Have you ever wondered why you can lose weight but can’t keep it off?
You may even find that you end up gaining more weight after yet another diet so think ‘what is the point?’
This leaves you feeling like a failure, yet again.
Then the vicious cycle starts again – you feel rubbish so you reach for food and are back at square one.
Your self-esteem dips, all areas of your life suffer – family included.
This is severely impacting on your health and wellbeing.
And all because you are not getting to the root of the problem – understanding what drives your eating.
When you can identify the links between your eating and your feelings, you can actually begin to make permanent change.
The thing is, we learn emotional eating patterns, often as children.
This was a lightbulb moment for one of my client’s Laura who went on to lose over a stone in 12 weeks.
My coaching programme enabled her to overcome her emotional eating which she says ‘is no longer a thing for me any more.’
Breaking the cycle is not easy and does not happen overnight but there are some key things you can start to do immediately.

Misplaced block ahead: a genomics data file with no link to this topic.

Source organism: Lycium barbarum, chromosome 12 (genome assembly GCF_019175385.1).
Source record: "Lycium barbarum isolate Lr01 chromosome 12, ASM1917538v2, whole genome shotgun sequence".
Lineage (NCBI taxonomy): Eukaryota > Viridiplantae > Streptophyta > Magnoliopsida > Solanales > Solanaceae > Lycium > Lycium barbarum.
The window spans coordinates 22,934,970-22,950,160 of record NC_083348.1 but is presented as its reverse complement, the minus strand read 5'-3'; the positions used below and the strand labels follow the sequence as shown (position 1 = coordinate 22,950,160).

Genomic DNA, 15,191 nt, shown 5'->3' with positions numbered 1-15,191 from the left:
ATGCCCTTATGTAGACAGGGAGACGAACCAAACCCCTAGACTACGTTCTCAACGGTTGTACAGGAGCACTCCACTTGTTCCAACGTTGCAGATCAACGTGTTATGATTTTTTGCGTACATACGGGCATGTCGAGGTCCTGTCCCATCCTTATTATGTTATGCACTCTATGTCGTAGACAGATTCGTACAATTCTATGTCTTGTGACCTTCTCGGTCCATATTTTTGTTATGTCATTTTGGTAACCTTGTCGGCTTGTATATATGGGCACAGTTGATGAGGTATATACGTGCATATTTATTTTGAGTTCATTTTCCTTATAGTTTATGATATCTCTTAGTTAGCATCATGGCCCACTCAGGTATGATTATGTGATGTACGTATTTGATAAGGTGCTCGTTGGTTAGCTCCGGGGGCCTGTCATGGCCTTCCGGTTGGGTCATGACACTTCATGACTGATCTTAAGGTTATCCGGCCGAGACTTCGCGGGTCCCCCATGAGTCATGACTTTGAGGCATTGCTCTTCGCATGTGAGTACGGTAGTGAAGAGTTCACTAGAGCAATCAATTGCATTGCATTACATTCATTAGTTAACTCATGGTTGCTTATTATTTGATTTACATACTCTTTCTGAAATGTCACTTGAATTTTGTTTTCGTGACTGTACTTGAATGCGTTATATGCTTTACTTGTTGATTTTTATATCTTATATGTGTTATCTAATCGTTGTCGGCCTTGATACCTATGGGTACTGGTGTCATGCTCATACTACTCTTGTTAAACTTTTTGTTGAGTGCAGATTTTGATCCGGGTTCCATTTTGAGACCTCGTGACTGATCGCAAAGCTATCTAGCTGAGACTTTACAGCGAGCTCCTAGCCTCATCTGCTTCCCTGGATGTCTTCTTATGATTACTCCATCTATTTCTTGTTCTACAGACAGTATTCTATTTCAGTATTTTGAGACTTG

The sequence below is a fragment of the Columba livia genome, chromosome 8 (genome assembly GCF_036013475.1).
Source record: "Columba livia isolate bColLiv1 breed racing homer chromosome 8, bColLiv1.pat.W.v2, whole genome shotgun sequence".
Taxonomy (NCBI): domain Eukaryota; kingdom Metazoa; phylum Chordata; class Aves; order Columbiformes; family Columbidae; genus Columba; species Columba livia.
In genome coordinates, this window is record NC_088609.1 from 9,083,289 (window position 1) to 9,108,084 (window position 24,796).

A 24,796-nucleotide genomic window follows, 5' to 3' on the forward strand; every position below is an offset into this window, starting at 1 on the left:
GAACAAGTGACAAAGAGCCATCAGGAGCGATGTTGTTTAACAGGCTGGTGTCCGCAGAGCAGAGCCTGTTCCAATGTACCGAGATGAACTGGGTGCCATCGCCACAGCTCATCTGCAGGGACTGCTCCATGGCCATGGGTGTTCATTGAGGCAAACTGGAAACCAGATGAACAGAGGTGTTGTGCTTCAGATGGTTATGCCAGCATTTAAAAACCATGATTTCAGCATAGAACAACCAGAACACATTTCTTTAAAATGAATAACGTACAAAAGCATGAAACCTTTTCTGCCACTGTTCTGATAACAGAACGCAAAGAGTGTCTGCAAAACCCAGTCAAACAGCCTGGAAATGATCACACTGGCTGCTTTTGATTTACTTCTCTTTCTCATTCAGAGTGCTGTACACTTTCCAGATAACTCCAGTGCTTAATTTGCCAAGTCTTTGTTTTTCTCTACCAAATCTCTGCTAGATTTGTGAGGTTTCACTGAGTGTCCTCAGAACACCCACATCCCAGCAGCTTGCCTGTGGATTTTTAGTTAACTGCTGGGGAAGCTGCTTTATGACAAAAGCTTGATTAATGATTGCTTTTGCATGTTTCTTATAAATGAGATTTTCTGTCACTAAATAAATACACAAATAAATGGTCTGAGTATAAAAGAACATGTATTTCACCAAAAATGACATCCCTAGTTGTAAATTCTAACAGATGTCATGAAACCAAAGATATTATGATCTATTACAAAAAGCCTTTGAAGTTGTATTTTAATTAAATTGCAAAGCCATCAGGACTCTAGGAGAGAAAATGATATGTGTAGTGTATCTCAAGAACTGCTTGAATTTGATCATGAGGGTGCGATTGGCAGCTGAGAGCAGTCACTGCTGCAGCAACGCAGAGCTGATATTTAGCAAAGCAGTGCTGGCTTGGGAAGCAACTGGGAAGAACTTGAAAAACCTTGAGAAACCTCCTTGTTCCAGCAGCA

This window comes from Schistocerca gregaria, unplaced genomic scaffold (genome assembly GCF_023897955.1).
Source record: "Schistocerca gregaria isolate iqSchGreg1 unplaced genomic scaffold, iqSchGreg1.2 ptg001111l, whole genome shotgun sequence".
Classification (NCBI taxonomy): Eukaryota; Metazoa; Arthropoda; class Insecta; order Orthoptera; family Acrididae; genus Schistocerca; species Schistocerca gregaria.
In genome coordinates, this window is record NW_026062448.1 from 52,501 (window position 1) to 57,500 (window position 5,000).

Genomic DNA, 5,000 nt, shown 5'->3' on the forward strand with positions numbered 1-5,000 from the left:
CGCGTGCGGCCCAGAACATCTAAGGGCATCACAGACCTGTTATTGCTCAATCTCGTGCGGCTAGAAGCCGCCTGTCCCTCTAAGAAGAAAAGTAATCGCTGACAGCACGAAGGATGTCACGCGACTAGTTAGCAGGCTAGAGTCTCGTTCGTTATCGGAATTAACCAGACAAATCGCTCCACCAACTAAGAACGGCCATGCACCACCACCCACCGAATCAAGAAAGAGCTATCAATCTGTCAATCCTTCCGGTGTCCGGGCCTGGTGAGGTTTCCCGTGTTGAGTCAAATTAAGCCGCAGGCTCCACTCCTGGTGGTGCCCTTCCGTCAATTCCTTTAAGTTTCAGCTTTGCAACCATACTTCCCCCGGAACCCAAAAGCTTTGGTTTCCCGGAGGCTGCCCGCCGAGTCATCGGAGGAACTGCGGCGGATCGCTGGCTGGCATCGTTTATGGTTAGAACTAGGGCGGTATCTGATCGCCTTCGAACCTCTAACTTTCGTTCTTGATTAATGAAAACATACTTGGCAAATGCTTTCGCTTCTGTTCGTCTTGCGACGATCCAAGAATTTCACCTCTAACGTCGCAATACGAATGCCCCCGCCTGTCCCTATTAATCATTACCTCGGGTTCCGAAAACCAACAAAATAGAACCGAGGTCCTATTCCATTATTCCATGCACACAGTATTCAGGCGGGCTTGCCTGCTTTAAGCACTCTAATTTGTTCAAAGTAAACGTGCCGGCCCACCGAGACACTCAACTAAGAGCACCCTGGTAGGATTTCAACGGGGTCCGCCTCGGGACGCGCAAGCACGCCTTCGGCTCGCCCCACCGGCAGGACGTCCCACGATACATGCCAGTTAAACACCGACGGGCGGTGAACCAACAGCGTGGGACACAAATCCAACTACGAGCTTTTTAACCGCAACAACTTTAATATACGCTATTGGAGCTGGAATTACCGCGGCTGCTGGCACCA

1. Explore why you’re eating and find a replacement activity.
✅ If you’re bored or lonely, call a friend.
✅ If you’re stressed out, try some yoga, listen to some music or take a walk.
✅ If you’re tired, rethink your bedtime routine. Tiredness can drive us to eat more.
✅ If you’re eating to procrastinate, make a plan and get on with that work task. You’ll feel better afterwards (honestly!).
2. Write down the emotions that trigger your eating.
One of the best ways to keep track is with a mood and food journal. Write down what you ate, how much, and how you felt (e.g., bored, happy, worried, sad, mad) and whether you were really hungry or.
Journalling can begin to help you to see patterns as well as encourage more mindfulness.
3. Eat without distraction
If you eat with the TV on or scrolling through Facebook, you are less likely to engage with our food. This not only means it is less enjoyable, which can lead us to want more later, you also won’t connect with our fullness.
4. Think before eating
Too often, we rush through the day without checking in with ourselves. We’re so stressed, overscheduled, and overworked that we lose out on time to reflect.
Even when you do become aware of what is going on, you may need support to help break the cycle. My 6-month programme can help you identify your eating patterns and get you on track with a better diet.
Have you tried any of these strategies and if so, were they useful?